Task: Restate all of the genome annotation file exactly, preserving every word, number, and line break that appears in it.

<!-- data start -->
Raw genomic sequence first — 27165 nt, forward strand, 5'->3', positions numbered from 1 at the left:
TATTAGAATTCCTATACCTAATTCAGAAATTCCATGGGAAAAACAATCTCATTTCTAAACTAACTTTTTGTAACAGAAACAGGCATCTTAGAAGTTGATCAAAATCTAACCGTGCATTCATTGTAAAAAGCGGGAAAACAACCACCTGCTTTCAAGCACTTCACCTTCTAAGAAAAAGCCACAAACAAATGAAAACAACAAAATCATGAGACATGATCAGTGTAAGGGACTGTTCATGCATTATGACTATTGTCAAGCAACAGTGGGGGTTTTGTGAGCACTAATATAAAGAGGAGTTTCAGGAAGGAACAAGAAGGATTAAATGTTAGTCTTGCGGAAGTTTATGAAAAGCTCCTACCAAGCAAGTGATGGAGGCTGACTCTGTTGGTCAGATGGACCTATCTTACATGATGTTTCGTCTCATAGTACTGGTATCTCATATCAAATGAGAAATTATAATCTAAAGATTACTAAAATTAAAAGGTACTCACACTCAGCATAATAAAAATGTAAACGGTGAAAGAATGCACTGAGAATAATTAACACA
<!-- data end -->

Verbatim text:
Raw genomic sequence first — 27165 nt, forward strand, 5'->3', positions numbered from 1 at the left:
TATTAGAATTCCTATACCTAATTCAGAAATTCCATGGGAAAAACAATCTCATTTCTAAACTAACTTTTTGTAACAGAAACAGGCATCTTAGAAGTTGATCAAAATCTAACCGTGCATTCATTGTAAAAAGCGGGAAAACAACCACCTGCTTTCAAGCACTTCACCTTCTAAGAAAAAGCCACAAACAAATGAAAACAACAAAATCATGAGACATGATCAGTGTAAGGGACTGTTCATGCATTATGACTATTGTCAAGCAACAGTGGGGGTTTTGTGAGCACTAATATAAAGAGGAGTTTCAGGAAGGAACAAGAAGGATTAAATGTTAGTCTTGCGGAAGTTTATGAAAAGCTCCTACCAAGCAAGTGATGGAGGCTGACTCTGTTGGTCAGATGGACCTATCTTACATGATGTTTCGTCTCATAGTACTGGTATCTCATATCAAATGAGAAATTATAATCTAAAGATTACTAAAATTAAAAGGTACTCACACTCAGCATAATAAAAATGTAAACGGTGAAAGAATGCACTGAGAATAATTAACACA